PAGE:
This year's NodeBots Day (July 25th,2015) just finished up. Typically everyone is super excited about what they learned at their local NodeBots Day. However, we aren't that good at channelling all this newfound excitement back into the NodeBots Community. I would like to help change that.
There are a lot of people that care deeply about NodeBots and are working very hard to make everything as awesome as possible. They do a wonderful job, people like Rick Waldron, Chris Williams, David Resseguie, Kassandra Perch, Donovan Buck, Luis Montes, AJ Fisher, Suz Hinton, Julián Duque, Raquel Vélez, etc. The list could go on a lot longer, and that's where I think we can harness your new found excitement about NodeBots. We are a community, we are only as strong as the people that make us up. And it is a community of "We" for sure.
Whether you are new to NodeBots or veteran, you can help build this community even more. Experiment with new combinations of sensors and outputs, explore the documentation to figure out how something works, ask questions of those you met at NodeBots Day, join the Gitter channel for Johnny-Five. As the old adage goes, there are no dumb questions. Help others with things you've learned, be a mentor, be a part of the community. If you find yourself wanting to help out, but don't know how to get involved, here's how I got involved.
I was introduced to NodeBots by a co-worker after they had attended a conference. I went to my first NodeBots day, and from the starter kit I got at it I started to experiment. I found out that some of the things I wanted to do lacked examples, so I created one. I created my first public Github Pull Request to an open source project because of NodeBots. I build websites for a living, I don't know much about resistors, transistors, hardware, drivers, etc., but there were some things that I did know and were fairly low barrier to entry. I knew how to update node modules, so I updated the ones that Johnny-Five was using. I knew how to write CSS, HTML, and JS so I started fixing some outstanding issues on the Johnny Five website. I updated bad links in the documentation, fixed spelling mistakes, and added some components to the supported list, because I was using them and they worked. I even created some examples for some of the related libraries that I was using with Johnny-Five. None of these things were super technical, but I got multiple thank you's from the community and library maintainers. It helps to pave the way for others to learn about or produce new things.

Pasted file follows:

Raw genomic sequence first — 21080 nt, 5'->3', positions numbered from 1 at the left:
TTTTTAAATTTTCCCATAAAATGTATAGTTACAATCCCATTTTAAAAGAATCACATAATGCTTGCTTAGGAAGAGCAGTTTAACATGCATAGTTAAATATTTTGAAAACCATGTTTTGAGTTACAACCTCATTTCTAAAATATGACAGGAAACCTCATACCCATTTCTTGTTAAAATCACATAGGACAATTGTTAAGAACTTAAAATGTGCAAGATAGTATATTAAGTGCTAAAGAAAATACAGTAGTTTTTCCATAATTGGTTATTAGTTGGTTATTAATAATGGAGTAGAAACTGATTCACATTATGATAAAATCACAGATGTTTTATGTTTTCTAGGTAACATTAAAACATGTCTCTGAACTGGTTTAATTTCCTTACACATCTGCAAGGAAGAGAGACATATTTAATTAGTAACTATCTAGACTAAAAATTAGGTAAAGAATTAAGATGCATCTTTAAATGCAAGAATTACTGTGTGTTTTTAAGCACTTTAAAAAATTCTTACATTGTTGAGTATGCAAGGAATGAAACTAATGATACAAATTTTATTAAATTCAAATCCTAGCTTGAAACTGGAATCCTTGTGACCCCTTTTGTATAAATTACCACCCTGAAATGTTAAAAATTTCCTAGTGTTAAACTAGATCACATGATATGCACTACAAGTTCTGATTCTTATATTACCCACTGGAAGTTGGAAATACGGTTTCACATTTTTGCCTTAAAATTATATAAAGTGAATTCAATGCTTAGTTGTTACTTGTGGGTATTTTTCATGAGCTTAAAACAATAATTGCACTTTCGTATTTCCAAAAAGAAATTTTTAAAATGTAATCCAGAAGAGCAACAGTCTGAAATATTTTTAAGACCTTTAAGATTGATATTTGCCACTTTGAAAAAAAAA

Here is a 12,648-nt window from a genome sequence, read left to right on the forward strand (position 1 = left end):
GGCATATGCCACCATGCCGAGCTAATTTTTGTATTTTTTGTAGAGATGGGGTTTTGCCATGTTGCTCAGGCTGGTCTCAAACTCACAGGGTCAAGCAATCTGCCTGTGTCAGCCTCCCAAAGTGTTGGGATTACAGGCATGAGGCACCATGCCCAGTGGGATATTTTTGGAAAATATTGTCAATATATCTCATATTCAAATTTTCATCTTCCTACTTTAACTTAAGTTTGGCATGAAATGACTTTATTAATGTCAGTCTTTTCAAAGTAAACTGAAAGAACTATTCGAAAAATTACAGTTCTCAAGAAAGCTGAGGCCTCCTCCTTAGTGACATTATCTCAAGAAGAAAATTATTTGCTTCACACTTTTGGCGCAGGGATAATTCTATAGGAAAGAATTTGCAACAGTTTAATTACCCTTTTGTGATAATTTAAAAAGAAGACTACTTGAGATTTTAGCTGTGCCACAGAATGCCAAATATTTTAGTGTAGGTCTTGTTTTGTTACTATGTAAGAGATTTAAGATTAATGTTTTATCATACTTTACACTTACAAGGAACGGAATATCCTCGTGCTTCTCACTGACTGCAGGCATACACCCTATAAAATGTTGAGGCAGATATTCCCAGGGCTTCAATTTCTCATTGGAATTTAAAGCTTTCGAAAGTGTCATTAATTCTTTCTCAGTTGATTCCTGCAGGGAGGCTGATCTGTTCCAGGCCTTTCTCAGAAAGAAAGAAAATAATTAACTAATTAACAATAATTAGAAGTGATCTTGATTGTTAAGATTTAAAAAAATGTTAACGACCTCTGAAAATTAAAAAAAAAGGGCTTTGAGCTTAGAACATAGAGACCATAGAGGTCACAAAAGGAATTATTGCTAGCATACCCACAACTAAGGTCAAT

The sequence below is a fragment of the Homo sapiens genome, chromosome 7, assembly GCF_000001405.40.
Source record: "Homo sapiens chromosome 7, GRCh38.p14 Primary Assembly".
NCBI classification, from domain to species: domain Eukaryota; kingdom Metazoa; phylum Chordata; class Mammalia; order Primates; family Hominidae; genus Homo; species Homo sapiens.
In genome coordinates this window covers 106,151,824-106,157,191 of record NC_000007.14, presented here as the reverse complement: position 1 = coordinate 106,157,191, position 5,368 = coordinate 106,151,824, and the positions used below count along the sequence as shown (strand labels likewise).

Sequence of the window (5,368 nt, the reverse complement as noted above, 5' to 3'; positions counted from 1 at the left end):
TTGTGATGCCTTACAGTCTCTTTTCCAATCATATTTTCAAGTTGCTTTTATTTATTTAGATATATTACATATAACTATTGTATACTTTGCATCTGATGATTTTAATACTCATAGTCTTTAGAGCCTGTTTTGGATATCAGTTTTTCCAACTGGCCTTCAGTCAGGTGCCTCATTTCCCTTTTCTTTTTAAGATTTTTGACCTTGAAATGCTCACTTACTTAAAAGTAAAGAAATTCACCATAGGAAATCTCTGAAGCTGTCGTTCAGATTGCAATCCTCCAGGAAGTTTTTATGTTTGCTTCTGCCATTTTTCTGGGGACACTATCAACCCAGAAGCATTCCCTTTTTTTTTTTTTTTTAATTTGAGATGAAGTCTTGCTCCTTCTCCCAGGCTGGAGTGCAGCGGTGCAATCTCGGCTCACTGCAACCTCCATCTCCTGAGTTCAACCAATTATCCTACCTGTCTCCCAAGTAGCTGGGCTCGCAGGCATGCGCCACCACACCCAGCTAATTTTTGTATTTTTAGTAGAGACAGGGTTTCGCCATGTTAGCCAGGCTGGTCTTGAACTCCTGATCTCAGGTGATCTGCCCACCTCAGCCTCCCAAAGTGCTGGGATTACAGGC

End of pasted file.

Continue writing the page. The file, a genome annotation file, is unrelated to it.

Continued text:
I know that these are small tasks that just about anyone can do. I was scared to death about that first pull request. Scared that I somehow didn't know what I was talking about, scared that my example was all wrong. I know as a new contributor to an open source project people feel that way. Just know that others are out there and have gone through the same things.
Luckily, NodeBots has a great supportive world wide community. You can see this by the sheer number of NodeBots Day events that have shown up throughout the world. There is almost always someone reading and responding in the Johnny-Five gitter channel. Ask your questions, if you don't feel like you belong ping someone you do feel comfortable asking. I hound the person who introduced me to NodeBots to this day about things that I feel silly asking about in a wider audience.
Through my interactions with this community, I've met a great number people at conferences, multiple NodeBots Days, Twitter, Google Hangouts, etc. It's great to know that there are kindred spirits out there that like and do the same things that I do. I hope that you find and have the same experience that I have had. Be a part of our community.